David Visser has a furnace in his house. In his free time, David and his brother, Peter, enjoy being a blacksmith in their own backyard. Together, many great pieces of works were born out of their creative hands: a medieval sword, a potato cannon, a short-distance fighting knife, and more. Despite being a more quiet and reserved person in school, David Visser has many unique hobbies that are yet to be discovered by others.
Currently as a graduating senior in ECHS, David does not know what his major in college will be yet. However, he is considering engineering. During his four years at EC, David has excelled in many advanced math and science classes. He is also a proud member of the EC Robotics Club. “I really enjoyed building robots for our competitions and I think I would enjoy doing similar work to this,” says David
Other than his hobby of blacksmithing in his backyard, David is also invested in a couple other unique habits. One of them is cubing, or solving Rubik’s cubes. He has even gone to a few competitions, definitely something he spent a lot of time practicing. He also has a fish tank in his house.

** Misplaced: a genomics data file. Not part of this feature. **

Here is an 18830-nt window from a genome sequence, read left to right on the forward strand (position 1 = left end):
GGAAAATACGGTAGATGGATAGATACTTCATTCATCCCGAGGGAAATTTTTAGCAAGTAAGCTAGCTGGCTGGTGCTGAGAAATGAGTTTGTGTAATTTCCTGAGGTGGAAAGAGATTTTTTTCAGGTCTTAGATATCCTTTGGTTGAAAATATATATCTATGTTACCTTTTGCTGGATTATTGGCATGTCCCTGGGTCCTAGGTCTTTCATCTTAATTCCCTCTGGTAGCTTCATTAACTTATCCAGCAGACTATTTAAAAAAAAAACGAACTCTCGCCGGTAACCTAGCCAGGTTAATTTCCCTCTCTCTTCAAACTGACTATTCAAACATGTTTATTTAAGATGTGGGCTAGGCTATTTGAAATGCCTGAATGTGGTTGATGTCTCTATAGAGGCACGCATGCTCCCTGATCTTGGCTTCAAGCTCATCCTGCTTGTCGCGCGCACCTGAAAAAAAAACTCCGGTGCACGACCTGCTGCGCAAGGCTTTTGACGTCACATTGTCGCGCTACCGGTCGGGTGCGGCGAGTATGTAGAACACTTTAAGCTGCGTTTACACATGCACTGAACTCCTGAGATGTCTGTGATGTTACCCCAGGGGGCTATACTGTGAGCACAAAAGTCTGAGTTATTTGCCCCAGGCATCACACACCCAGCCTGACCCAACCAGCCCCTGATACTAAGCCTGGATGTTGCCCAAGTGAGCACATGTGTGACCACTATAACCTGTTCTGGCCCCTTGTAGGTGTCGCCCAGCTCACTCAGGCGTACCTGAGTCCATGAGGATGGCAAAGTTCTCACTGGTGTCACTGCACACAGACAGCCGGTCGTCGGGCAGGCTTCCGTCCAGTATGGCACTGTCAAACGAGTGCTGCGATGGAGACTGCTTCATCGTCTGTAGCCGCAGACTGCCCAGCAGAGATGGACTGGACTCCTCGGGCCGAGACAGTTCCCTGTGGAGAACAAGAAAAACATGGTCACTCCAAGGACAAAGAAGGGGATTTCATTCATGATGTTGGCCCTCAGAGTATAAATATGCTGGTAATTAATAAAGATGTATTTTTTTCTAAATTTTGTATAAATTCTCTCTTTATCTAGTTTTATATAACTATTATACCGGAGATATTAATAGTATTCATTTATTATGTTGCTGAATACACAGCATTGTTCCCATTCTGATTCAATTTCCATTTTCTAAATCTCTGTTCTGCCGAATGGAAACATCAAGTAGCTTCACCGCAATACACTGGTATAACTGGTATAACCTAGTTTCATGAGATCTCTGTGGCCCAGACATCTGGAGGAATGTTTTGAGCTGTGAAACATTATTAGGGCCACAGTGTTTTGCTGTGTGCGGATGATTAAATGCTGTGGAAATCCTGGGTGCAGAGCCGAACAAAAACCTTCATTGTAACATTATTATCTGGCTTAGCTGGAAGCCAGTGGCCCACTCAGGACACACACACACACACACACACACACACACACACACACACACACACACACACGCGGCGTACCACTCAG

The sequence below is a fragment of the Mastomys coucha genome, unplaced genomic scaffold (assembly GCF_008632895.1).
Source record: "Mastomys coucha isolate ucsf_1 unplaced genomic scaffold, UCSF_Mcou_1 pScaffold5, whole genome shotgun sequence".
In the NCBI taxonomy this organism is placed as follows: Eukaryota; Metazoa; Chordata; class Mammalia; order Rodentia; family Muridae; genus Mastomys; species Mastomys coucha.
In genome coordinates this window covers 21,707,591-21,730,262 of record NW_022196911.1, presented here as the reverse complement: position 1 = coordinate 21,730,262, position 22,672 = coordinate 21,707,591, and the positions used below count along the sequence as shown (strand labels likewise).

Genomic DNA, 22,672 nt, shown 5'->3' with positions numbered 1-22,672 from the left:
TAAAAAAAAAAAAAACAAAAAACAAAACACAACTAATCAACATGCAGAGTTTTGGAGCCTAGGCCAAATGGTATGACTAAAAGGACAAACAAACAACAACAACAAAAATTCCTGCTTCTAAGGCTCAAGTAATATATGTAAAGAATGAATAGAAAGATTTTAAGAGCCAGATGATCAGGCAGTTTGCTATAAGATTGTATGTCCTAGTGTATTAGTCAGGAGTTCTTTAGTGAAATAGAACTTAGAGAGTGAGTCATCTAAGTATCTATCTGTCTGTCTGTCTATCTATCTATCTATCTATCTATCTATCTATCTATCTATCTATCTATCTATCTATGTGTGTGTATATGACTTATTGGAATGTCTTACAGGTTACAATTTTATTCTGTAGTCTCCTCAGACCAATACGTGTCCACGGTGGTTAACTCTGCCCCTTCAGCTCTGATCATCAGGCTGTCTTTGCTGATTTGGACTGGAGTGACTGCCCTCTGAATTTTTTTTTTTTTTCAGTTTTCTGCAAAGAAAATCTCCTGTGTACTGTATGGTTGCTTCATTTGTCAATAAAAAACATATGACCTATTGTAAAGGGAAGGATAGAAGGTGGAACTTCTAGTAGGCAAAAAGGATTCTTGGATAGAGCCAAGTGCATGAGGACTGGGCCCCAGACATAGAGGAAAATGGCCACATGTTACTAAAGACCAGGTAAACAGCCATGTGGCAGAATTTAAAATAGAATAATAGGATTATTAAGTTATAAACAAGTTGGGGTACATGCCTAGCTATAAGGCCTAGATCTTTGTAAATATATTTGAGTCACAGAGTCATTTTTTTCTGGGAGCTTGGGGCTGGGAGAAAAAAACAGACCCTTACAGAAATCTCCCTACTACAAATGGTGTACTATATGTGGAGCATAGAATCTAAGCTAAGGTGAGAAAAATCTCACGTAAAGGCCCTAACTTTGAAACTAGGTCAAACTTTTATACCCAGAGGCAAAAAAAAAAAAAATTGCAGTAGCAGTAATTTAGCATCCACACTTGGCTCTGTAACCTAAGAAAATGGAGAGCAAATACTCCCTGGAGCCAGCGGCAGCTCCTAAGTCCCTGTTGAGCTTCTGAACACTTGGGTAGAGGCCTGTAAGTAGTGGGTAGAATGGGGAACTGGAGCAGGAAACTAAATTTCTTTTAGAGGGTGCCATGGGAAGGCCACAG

David’s favorite extracurricular activity is to be a part of the Cross Country team. He recounts the memory of going to Camp Shiloh with Mr. Apol and the Cross Country team at the end of one summer. As a team, they had an incredible experience hiking, climbing the rock wall, and completing the ropes course. It was not only an incredible experience but also an amazing opportunity to build lasting relationships with his teammates.
Through his four years of high school career, David learned not to trust everything he heard, but to be skeptical and to think critically about what is true. He developed great interest in reading news about what’s happening in this country as well as the rest of the world. Through this process, he has become an informed citizen and learned to form his opinion on important contemporary issues.
“The thing I am most grateful for in high school is my teachers. I like that teachers genuinely care about their students and want them to do well,” David adds.